Why did they let this go on to the Dáil schedule with a mere 55-minute debate? Why, if the Government is so confident of the benefits of this deal, is it not happy to debate it? Why, if it is so cocksure of the protections included in CETA, is it running scared of having it discussed in the Dáil and Seanad? Why will it not conduct an assessment of the impact of the trade agreement? It is clear from this morning that there has been a Damascene conversion on the part of the Green Party leadership. The same cannot be said for the environmental NGOs, the human rights organisations and the environmental lawyers. The CETA trade deal has not changed since the leader of the Green Party was so vehemently against it. It still sets up a one-way corporate court system that involves a special tribunal that gives corporations special rights to sue states for laws, regulations and government measures that potentially affect their business. Corporate courts are a legacy of colonialism.

Anyone who has social justice and human rights values at their core cannot support corporate courts.

The former UN expert on human rights, Alfred-Maurice de Zayas, referred to corporate courts as an attack on the very essence of sovereignty and self-determination. Ireland has a thriving open economy. It has trading relationships all over the world. We have never had, nor have we ever needed, a corporate court system. Introducing such a court system now leaves us hugely exposed. We are told we are scaremongering about the corporate courts but even without these courts, we only have to look at the regulatory chill or impact of the threat of legal action. We have yet to roll out a smoky coal ban throughout the country because the coal companies threatened to sue the State. Imagine what it will be like when they will have a one-way court system they can go through to oppose public policy. Even if they do not win, the process of going to court to defend our right to make policy to protect our citizens will accrue huge costs to the State.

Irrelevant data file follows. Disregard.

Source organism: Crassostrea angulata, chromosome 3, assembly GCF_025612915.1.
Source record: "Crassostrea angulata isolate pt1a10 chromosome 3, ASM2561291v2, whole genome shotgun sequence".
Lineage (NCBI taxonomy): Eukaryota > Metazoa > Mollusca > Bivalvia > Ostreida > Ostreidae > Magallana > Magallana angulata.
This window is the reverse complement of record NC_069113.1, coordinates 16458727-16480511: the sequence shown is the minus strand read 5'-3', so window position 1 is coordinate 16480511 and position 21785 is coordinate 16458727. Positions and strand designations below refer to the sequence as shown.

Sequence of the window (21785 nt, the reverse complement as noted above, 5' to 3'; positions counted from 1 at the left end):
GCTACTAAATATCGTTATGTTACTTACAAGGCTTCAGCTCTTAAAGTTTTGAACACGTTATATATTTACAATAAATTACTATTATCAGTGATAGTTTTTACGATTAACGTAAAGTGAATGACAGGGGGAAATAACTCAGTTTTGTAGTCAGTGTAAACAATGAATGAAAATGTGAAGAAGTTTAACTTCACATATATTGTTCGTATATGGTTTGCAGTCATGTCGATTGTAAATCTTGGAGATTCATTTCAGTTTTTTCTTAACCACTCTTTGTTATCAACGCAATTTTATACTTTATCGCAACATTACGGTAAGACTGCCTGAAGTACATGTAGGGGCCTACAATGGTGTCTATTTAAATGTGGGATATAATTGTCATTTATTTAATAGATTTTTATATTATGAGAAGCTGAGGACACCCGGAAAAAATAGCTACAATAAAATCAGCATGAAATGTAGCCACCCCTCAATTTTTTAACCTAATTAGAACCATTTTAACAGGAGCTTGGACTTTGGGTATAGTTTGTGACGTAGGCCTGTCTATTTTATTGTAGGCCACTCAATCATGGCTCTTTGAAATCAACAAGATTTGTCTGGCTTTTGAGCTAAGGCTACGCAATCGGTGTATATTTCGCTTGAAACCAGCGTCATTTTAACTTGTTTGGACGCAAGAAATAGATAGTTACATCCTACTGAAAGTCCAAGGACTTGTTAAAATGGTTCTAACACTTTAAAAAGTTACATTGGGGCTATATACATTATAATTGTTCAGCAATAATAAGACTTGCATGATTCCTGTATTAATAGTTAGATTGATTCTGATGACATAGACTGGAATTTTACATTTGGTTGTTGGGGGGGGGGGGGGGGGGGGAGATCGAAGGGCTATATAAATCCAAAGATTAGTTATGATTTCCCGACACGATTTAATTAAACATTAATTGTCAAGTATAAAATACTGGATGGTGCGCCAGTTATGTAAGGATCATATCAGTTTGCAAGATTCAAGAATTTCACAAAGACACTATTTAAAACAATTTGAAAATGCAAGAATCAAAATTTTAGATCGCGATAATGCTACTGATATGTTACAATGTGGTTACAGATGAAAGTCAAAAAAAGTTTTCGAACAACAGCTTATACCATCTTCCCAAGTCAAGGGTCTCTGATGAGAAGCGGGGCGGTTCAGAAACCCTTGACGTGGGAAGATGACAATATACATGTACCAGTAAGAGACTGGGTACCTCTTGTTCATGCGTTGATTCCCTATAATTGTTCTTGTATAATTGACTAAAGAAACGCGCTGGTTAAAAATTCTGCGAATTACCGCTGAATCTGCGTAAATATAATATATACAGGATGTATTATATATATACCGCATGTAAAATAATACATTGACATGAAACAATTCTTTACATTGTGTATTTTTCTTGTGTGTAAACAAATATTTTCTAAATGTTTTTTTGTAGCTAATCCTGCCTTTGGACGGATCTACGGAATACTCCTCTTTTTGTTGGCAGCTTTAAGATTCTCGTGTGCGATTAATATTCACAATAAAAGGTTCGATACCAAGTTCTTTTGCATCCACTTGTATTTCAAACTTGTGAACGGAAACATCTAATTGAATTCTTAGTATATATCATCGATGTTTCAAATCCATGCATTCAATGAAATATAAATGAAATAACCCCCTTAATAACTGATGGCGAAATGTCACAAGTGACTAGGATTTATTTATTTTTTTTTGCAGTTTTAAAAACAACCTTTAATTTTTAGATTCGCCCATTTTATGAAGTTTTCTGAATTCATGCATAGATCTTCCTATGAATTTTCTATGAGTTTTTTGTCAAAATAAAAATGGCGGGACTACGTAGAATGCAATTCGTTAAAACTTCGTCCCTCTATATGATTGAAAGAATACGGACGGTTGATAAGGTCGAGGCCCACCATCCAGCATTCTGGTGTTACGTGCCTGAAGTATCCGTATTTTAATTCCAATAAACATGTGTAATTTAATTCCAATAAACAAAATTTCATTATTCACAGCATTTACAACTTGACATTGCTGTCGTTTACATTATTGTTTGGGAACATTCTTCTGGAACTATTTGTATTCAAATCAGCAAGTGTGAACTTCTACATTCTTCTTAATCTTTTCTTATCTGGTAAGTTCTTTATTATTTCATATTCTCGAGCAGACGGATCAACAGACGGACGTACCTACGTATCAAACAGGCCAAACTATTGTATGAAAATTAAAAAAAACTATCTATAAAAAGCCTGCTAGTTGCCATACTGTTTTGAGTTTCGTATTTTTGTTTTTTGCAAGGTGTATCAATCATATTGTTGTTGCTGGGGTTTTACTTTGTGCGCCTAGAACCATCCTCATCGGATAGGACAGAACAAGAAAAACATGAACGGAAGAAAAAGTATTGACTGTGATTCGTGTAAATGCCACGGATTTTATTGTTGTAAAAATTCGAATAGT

What is the impact of CETA on the programme for Government plans to ban fracked gas importations? What is its impact on the climate emergency Bill, passed by both Houses but yet to be implemented? Surely these concerns warrant a debate. Surely they deserve scrutiny at our Oireachtas committees. I call for the Deputy Leader of the House to confirm that, if there is to be a motion on the ratification of CETA, the House also be given an opportunity to debate it.

I concur with Senator McDowell on the vaccine. I am certainly willing to take it because I believe in Professor Luke O'Neill and Professor Sam McConkey. I have great faith in these people. Most of the time medical people are right, not all the time but they are the experts. I am more than willing to lead by example with the vaccines and I hope everybody else will do the same.